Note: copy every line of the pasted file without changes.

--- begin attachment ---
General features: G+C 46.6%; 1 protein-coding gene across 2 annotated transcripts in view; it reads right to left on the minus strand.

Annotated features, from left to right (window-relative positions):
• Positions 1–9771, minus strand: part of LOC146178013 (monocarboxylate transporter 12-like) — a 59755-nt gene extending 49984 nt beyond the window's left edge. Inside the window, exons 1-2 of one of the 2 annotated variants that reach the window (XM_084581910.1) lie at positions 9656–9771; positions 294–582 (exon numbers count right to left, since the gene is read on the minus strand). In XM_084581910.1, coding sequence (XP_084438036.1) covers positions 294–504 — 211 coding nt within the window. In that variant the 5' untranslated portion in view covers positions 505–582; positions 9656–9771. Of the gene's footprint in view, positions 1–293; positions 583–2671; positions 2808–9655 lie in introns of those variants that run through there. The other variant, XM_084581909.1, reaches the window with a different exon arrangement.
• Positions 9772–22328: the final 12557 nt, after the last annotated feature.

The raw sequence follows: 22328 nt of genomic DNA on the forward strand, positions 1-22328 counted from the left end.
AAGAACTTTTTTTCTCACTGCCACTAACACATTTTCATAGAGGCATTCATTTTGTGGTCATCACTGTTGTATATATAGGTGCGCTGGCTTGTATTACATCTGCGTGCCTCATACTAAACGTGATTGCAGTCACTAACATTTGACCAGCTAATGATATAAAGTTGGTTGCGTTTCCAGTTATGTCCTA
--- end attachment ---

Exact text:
General features: G+C 46.6%; 1 protein-coding gene across 2 annotated transcripts in view; it reads right to left on the minus strand.

Annotated features, from left to right (window-relative positions):
• Positions 1–9771, minus strand: part of LOC146178013 (monocarboxylate transporter 12-like) — a 59755-nt gene extending 49984 nt beyond the window's left edge. Inside the window, exons 1-2 of one of the 2 annotated variants that reach the window (XM_084581910.1) lie at positions 9656–9771; positions 294–582 (exon numbers count right to left, since the gene is read on the minus strand). In XM_084581910.1, coding sequence (XP_084438036.1) covers positions 294–504 — 211 coding nt within the window. In that variant the 5' untranslated portion in view covers positions 505–582; positions 9656–9771. Of the gene's footprint in view, positions 1–293; positions 583–2671; positions 2808–9655 lie in introns of those variants that run through there. The other variant, XM_084581909.1, reaches the window with a different exon arrangement.
• Positions 9772–22328: the final 12557 nt, after the last annotated feature.

The raw sequence follows: 22328 nt of genomic DNA on the forward strand, positions 1-22328 counted from the left end.
AAGAACTTTTTTTCTCACTGCCACTAACACATTTTCATAGAGGCATTCATTTTGTGGTCATCACTGTTGTATATATAGGTGCGCTGGCTTGTATTACATCTGCGTGCCTCATACTAAACGTGATTGCAGTCACTAACATTTGACCAGCTAATGATATAAAGTTGGTTGCGTTTCCAGTTATGTCCTA